Self Publishing Guide
Television shows like “The Antiques Road Show”, “The Collectors” and “The Antique Collector” have made us much more aware of our histories than ever before. Many attempts in the past have been made to help us preserve those family memories. Kodak was instrumental in getting an inexpensive camera into the hands of millions of people so they could record their family experiences in either stills or movies.
In time the VHS tape was developed and large cumbersome movie cameras that would use these tapes to record family events and have them played on your home VCR and TV. In time, very small, moderately priced, digital movie cameras were introduced, where the movies could also be played back directly from the camera to your television, and the sales went wild.
Then the digital still camera started to become popular and the digital movie camera has gone from three versions of digital tape to a mini CD. In the mean time the sales of digital cameras have rocketed and all sorts of different versions, attachments and recording medias have been developed.
Self-publishing is simple.
Here's how it functions. You select a size for your book, format your Word manuscript to fit that size, turn your Word doc into a PDF, create some cover art in Photoshop, turn that into a PDF, and upload it all to the self-publisher of your choosing and get a book explanation back inside two weeks (or earlier) if you succeeded in formatting everything in the right way. You may then make changes and swap in new PDFs. After you officially publish your book, you can make changes to your cover and interior text by submitting new PDFs, though your book will go offline ("out of stock") for a week or two. Companies such as BookSurge charge $50 for uploading a new cover and $50 for a new interior and others, such as Lulu offer very good, in-depth instructions for the DIY crowd and there’s no extra charges.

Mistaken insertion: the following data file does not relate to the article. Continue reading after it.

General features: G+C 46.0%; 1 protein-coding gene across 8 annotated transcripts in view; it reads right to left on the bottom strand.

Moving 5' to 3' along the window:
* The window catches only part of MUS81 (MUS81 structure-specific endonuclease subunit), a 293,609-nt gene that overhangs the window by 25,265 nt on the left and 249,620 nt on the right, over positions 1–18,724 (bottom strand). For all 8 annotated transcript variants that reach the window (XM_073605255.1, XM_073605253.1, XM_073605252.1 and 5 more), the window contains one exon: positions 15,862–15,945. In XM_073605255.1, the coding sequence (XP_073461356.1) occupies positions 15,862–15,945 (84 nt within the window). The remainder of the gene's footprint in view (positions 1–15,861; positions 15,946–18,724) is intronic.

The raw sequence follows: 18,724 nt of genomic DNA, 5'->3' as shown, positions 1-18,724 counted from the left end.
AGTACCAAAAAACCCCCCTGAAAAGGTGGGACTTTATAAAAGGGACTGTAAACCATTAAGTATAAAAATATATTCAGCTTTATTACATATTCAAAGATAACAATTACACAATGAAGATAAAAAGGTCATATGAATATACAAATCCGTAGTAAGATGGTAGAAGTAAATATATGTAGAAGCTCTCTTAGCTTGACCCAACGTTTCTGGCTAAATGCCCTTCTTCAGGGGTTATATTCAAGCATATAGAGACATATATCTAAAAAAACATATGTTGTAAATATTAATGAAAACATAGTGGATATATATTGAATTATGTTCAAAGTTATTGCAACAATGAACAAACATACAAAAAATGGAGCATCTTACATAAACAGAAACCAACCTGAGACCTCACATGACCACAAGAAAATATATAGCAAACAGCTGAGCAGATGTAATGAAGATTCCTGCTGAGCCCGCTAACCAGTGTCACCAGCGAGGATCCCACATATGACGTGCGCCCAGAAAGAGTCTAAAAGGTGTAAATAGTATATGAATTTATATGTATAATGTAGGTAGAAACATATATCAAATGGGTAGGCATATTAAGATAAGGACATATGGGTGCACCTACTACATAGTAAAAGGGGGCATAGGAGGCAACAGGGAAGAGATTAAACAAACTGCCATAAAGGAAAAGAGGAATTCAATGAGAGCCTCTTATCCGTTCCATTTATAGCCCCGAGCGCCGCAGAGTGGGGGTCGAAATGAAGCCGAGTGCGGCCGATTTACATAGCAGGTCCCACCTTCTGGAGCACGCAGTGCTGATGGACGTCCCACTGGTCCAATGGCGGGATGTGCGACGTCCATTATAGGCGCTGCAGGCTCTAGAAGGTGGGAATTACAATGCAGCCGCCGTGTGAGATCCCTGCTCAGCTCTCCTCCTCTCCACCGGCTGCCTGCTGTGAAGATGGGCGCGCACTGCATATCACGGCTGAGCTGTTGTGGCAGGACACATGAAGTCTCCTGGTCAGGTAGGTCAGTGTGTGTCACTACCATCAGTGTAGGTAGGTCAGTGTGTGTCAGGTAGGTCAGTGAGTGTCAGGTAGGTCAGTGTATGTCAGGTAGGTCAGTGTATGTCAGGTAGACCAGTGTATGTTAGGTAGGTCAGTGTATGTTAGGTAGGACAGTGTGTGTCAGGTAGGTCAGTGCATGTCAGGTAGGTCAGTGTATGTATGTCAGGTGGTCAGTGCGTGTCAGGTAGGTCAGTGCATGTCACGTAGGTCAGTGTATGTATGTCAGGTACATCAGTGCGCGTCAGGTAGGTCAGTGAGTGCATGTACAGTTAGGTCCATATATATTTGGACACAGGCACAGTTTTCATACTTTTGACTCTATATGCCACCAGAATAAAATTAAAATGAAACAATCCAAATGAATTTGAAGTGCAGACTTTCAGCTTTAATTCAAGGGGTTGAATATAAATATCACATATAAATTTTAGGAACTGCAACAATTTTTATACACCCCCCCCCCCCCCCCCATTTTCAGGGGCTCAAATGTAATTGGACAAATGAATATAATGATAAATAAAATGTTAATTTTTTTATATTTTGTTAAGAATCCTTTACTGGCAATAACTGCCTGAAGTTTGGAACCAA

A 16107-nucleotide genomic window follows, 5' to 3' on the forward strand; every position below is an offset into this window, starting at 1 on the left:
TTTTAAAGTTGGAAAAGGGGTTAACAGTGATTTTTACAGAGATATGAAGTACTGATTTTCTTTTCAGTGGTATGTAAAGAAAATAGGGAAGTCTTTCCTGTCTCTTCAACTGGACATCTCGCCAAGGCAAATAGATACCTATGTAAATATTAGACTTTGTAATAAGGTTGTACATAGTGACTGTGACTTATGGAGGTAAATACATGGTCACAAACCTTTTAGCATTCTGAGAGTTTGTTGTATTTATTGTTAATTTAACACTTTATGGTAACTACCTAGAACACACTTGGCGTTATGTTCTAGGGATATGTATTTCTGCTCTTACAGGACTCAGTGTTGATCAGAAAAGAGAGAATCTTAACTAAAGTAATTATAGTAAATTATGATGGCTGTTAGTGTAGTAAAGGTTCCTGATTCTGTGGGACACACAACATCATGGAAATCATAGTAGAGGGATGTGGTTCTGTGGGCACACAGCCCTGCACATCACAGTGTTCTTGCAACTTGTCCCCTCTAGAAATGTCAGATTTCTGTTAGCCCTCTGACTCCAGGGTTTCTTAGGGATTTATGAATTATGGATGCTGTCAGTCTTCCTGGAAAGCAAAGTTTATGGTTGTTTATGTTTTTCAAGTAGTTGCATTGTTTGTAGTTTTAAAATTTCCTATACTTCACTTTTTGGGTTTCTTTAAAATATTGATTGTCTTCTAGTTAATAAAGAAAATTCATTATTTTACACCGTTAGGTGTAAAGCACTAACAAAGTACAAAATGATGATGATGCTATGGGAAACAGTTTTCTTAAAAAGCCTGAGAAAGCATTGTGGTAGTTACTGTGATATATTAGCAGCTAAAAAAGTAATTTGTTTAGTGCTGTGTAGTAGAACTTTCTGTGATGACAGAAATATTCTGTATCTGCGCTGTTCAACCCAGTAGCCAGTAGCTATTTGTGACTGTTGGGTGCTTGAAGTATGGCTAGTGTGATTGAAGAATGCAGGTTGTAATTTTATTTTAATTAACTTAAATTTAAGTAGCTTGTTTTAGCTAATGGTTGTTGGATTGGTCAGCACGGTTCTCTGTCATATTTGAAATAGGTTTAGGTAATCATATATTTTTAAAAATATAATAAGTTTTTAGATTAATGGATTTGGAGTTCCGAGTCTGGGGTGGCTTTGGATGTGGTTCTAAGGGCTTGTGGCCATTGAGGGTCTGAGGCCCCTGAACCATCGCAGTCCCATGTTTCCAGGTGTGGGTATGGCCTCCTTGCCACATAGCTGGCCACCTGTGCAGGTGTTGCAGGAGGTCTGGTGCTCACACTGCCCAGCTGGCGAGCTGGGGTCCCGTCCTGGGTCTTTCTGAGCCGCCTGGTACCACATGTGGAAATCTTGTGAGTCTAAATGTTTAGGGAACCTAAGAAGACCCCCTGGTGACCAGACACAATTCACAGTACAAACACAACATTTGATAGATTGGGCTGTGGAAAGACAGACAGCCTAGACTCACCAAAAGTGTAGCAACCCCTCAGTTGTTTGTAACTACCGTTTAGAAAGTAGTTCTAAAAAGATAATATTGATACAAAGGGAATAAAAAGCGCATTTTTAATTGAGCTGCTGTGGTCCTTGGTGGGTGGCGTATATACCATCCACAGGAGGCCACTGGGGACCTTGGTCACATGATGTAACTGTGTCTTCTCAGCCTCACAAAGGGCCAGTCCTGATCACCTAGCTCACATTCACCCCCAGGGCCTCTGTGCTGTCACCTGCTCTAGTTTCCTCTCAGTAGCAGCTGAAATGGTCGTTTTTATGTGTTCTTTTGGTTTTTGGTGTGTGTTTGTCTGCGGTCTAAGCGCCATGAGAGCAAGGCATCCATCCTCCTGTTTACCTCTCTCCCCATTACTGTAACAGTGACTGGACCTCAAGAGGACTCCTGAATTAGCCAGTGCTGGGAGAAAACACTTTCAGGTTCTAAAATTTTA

Quality has improved.
I can't talk for all self-publishing companies, but the standard of many are quite solid. The sole giveaway that you are handling a self-published book would be if the cover were poorly designed.
Good self-published books are few and far between.
As anyone can self-publish as book the entry standard is quite low and therefore, the bulk of self-published books are fairly bad. If I had to put a number on it, I would say less than five percent are decent and less than one percent are actually good.
Though known as a print on demand self publishing company, Lulu likes to call itself a digital market place that reduces normal barriers of publishing.
What's Print on Demand?
Print on demand publishers print only on bill of an order. This permits them to avoid the expenses related to inventory. Modern electronic printing appliances and a prevalence of prime quality word processors, controlled by Microsoft's Word, makes printing a fast, virtually automated, and economical process.
Lulu has templates and support for 15 kinds of outlined material, including paperback and hardcover books, comics, and cookbooks. 6 types of photo-oriented material and 8 kinds of digital media , for example CDs / DVDs and videos round out the printing options available. The rest of this text will concentrate on books the majority of the data will also apply to other media.
#1 – How much should I pay?
#2 – Where will I sell my books?
#3 – I want to get started but I don’t know how?
#4 – What printing options should I choose?
#5 – What if my book starts selling really well?
#6 – What do I plan next ?